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Staying safe this Christmas

MS Helpline Nurses

We're here to support you through the festive season. Discover tips on how to stay safe this Christmas as the COVID-19 pandemic continues. 

The run up to Christmas can be a challenging time. But there are some things people with MS, family and friends can do to lower the risk from COVID-19.

Socialise with only a few people

It’s okay if you’re not comfortable meeting someone in person – especially this year. All four UK governments have published guidance around limiting social contacts. Not everyone with MS is at higher risk of developing serious illness from COVID-19. But our information can help explain what your level of risk might be.

Find out about MS and the level of risk from COVID-19

Read advice from the NHS about anxiety related to lockdown lifting

Wrap up warm and meet outside

If you can get outside, wrapped up warm, the open air might be a good way to see close friends and family. Meeting outside lowers the chances of coronavirus being passed on through the air. If everyone can wear a face covering, keep their distance and get tested before you meet that also lowers the risk.

Read our tips for staying warm in winter

Open the windows

If you need to meet people indoors, good ventilation can help. Other measures like face coverings, hand hygiene and social distancing can also reduce the risks. The UK government has advice on how get a good flow of air without it getting too cold. You might need to wrap up to stay warm if you have your windows open.

Read the UK government’s advice for good ventilation indoors

Get help gathering supplies

Supermarkets are still doing online deliveries. And some have priority slots if you’re self-isolating or you can’t leave the house. Friends or family could collect shopping or prescriptions. But there’s also support through local councils and volunteer groups.

Find out how to get help with your shopping

Keeping your space safe

If you’re worried about social distancing when shopping, there are lanyards, badges and cards to encourage others to keep their distance. We’ve got a new "I have MS" card to help explain it to others. And that fits on a lanyard or in a purse or wallet.

Read more on social distancing with MS


If you’re due a jab, they’re still being delivered over Christmas. Early research suggests booster jabs give protection from the Omicron variant. 

Read more about COVID-19 vaccines and MS

Early treatments if you do catch COVID-19

No vaccine is 100% effective. And there are treatments you might be offered in the first few days after a positive COVID-19 test. If you’ve got MS, you can expect a letter, email or text from the NHS with information about this in the coming weeks. Check your spam folder if you don't get an email.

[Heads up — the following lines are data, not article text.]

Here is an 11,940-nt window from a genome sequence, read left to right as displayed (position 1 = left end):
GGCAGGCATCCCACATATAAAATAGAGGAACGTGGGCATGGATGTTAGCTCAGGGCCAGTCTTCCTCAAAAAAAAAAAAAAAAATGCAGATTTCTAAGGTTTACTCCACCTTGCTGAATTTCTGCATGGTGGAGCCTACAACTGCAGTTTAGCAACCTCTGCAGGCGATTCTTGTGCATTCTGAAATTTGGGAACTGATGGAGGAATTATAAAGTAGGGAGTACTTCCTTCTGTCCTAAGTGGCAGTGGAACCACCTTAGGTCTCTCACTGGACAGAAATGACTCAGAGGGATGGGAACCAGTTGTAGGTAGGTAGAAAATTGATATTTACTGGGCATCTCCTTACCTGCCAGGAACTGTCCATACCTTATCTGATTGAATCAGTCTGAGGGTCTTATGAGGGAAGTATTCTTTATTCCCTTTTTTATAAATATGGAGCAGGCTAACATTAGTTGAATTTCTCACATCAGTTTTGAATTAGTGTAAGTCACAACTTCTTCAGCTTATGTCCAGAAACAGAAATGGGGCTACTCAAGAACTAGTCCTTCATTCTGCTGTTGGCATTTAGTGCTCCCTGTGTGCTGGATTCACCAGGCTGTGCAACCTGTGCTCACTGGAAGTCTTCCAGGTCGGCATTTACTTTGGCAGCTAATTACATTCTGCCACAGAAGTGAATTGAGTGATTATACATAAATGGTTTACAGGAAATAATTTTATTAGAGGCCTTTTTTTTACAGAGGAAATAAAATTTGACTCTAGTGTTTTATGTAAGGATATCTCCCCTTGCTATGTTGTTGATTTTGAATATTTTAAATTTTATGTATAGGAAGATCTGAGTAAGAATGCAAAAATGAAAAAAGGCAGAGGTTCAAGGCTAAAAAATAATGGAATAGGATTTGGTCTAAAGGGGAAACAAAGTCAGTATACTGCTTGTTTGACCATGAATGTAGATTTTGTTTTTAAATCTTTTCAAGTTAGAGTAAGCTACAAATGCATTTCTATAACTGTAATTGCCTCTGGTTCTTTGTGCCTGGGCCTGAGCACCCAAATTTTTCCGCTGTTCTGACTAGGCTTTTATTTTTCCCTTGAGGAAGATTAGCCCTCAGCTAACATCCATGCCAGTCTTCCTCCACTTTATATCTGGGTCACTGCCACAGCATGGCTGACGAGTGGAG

Even if you haven't heard from the NHS and you get COVID-like symptoms, do a PCR test. If it's positive and you're not contacted within 24 hours about treatment, call your GP or 111 – they can refer you.

Learn more about the new COVID-19 treatments for people with MS

Ways to stay connected this Christmas

We know many people have experienced stress, anxiety, isolation and loneliness this year. These feelings can worsen during the holiday. We also know some people live alone. So this year, when many of us can't see loved ones, we need to make a special effort.

Staying connected can feel difficult. But being separated doesn’t have to impact time spent together. It might not be the same as human touch and face-to-face contact. But there are a number of ways to connect with other people:

  • Talking on the phone or connecting on social media can help. Video calls allow us to take part in Christmas, wherever we are.
  • Opening gifts together or eating and drinking on video calls can help ease isolation.
  • Some people benefit from the structure and routine of Christmas planning. Finding ways be creative, relax and keep your mind stimulated might help.
  • If you know someone who is alone this Christmas, take some time-out on Christmas day to give them a call and make sure they know someone cares for them.

Find tips for looking after your mental wellbeing on Mind's website

Chat online with our MS community forum

We’re here to make sure no one feels alone in their MS journey. Our online forum is a welcoming community of people who know life with MS. And you can get connect with people from around the UK who might be going through something similar.

Sign up to our MS community forum